Peroral Endoscopic Submucosal Pyloromyotomy in In Animal Model for a New Concept of Minimally Invasive Surgery for Pyloric Stenosis

BACKGROUND: In current therapeutic strategies, pyloric stenosis is managed by open or laparoscopic myotomy. Thanks to recent improvements in flexible endoscopic instrumentation and techniques, totally peroral endoscopic approaches could reduce the invasiveness of the procedure. The aim of this study is to establish the feasibility and efficacy of endoscopic submucosal pyloromyotomy in a nonsurvival porcine model.
METHODS AND PROCEDURES: Six pigs were included in this preliminary study. Under general anesthesia, a video-gastroscope equipped with an EMR cap was inserted perorally into the stomach. Serum saline was injected in the submucosal space at the level of the lesser curvature of the antrum, proximal to the pylorus. The gastric mucosa was incised and a 5cm submucosal tunnel was created using a triangle-tip knife towards the pylorus. The circular muscle layer was exposed. Myotomy was performed using the IT-knife until the longitudinal muscle layer was exposed from the antrum to the pyloric ring. Once the myotomy was completed, endoscopic clips were used to re-approximate the mucosal incision. In the last two cases, a manometric catheter was inserted into the duodenum and pyloric resting pressure was measured before and after the myotomy.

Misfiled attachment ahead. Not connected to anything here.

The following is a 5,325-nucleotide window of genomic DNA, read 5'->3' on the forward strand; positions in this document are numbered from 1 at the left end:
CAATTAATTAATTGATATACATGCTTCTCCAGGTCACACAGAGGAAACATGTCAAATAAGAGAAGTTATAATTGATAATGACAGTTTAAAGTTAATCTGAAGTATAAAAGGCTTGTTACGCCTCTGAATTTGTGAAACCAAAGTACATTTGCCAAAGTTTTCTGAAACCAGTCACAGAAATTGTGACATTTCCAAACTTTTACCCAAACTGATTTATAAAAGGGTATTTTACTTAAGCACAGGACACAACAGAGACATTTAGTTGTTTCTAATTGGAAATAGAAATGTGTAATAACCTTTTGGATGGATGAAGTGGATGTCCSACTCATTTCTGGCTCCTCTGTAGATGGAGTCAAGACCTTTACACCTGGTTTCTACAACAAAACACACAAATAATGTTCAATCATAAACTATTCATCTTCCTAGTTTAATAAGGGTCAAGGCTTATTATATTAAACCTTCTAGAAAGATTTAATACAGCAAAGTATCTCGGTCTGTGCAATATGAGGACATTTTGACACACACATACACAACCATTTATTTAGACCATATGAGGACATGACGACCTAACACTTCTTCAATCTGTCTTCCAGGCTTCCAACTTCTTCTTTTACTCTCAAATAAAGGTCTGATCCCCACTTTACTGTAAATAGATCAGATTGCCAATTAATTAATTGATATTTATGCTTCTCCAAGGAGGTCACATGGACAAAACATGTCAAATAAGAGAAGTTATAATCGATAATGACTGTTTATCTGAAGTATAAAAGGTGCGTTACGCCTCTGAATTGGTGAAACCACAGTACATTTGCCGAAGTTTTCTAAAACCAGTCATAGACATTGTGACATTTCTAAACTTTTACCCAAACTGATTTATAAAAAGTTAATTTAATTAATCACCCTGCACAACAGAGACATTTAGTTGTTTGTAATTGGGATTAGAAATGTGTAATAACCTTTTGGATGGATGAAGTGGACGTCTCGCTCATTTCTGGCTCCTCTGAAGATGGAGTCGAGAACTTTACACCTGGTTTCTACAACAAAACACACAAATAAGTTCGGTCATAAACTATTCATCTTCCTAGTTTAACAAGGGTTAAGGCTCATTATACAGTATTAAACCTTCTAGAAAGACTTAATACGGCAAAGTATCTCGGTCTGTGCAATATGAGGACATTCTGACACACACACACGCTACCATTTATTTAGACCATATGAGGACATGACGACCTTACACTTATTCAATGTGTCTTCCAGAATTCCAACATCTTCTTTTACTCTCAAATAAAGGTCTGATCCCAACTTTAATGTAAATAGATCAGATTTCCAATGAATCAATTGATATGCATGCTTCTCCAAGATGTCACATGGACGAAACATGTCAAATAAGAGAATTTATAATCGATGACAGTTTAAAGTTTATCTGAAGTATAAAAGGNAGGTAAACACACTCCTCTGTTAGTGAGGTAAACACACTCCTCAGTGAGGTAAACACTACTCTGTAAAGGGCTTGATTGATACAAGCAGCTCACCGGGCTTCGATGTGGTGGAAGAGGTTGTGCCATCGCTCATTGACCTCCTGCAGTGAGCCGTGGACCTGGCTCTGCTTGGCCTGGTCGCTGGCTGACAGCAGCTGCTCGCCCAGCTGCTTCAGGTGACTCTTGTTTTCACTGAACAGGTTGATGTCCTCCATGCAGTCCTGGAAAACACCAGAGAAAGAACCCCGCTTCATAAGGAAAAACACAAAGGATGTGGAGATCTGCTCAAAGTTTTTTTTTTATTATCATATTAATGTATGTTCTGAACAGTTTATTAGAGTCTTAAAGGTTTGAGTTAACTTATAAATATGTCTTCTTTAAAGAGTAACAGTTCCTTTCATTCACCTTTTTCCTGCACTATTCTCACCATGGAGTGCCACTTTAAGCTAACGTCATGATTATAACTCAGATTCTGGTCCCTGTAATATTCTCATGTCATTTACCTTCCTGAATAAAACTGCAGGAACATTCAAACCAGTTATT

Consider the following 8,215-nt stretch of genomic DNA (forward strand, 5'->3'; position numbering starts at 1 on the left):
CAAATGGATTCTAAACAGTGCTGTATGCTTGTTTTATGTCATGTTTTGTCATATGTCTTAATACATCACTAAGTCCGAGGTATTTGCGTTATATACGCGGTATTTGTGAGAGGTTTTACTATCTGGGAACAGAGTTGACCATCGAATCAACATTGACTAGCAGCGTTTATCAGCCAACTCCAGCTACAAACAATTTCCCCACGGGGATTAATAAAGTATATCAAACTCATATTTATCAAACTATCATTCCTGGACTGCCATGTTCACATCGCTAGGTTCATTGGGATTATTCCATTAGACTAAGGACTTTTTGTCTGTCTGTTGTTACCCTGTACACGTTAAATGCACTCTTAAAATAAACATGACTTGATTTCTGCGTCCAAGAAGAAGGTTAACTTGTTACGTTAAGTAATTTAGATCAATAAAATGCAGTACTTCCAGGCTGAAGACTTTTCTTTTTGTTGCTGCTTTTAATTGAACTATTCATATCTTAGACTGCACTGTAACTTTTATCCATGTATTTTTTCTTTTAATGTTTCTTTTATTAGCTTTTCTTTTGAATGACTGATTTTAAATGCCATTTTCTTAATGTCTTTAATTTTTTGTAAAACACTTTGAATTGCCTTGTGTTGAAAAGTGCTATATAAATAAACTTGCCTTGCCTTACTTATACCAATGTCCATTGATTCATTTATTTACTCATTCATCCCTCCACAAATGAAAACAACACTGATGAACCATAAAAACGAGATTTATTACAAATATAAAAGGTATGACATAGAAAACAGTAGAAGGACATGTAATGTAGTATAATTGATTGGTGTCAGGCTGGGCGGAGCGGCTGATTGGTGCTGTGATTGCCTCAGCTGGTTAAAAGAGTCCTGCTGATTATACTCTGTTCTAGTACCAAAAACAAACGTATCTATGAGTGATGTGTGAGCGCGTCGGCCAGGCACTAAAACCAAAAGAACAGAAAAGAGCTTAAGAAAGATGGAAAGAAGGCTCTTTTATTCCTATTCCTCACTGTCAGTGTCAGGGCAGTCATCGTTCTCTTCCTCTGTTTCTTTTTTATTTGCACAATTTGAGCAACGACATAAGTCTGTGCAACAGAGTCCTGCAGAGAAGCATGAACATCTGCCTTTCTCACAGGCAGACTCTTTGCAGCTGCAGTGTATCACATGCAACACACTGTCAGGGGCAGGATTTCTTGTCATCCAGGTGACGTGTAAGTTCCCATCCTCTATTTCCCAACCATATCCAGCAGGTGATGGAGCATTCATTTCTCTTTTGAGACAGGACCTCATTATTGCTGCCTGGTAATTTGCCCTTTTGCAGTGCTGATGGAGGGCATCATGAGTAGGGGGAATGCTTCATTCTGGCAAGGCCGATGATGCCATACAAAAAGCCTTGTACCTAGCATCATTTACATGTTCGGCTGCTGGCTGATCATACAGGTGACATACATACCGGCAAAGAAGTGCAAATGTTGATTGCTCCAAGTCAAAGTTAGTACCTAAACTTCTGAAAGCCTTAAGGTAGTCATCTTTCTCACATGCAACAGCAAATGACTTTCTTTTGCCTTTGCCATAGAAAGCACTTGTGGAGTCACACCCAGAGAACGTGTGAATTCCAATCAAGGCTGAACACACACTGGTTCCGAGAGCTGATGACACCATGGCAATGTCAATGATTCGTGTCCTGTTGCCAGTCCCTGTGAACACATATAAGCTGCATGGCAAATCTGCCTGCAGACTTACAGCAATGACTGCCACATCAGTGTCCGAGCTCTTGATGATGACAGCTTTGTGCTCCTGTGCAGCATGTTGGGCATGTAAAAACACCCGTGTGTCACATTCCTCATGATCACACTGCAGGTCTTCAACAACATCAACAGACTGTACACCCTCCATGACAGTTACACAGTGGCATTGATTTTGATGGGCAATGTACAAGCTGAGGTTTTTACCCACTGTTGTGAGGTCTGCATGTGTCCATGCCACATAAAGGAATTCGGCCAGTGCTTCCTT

RESULTS: Submucosal dissection, identification of the circular muscular layer and myotomy were achieved in all animals. The operative time dropped from 90 minutes (2 first experiments) to 30 minutes in the last 4 animals. Acute complications, including perforation and bleeding, were not observed in any case. Pyloric resting pressure was reduced from 11.5mmHg (mean) to 5mmHg (mean) just after the myotomy.
CONCLUSIONS: Peroral endoscopic submucosal pyloromyotomy has proven to be technically feasible and effective. Potential clinical applications, such as infantile hypertrophic pyloric stenosis or delayed gastric emptying after esophagectomy, could be considered after confirmation of its safety through survival studies.


Session: Video Channel

Program Number: V051

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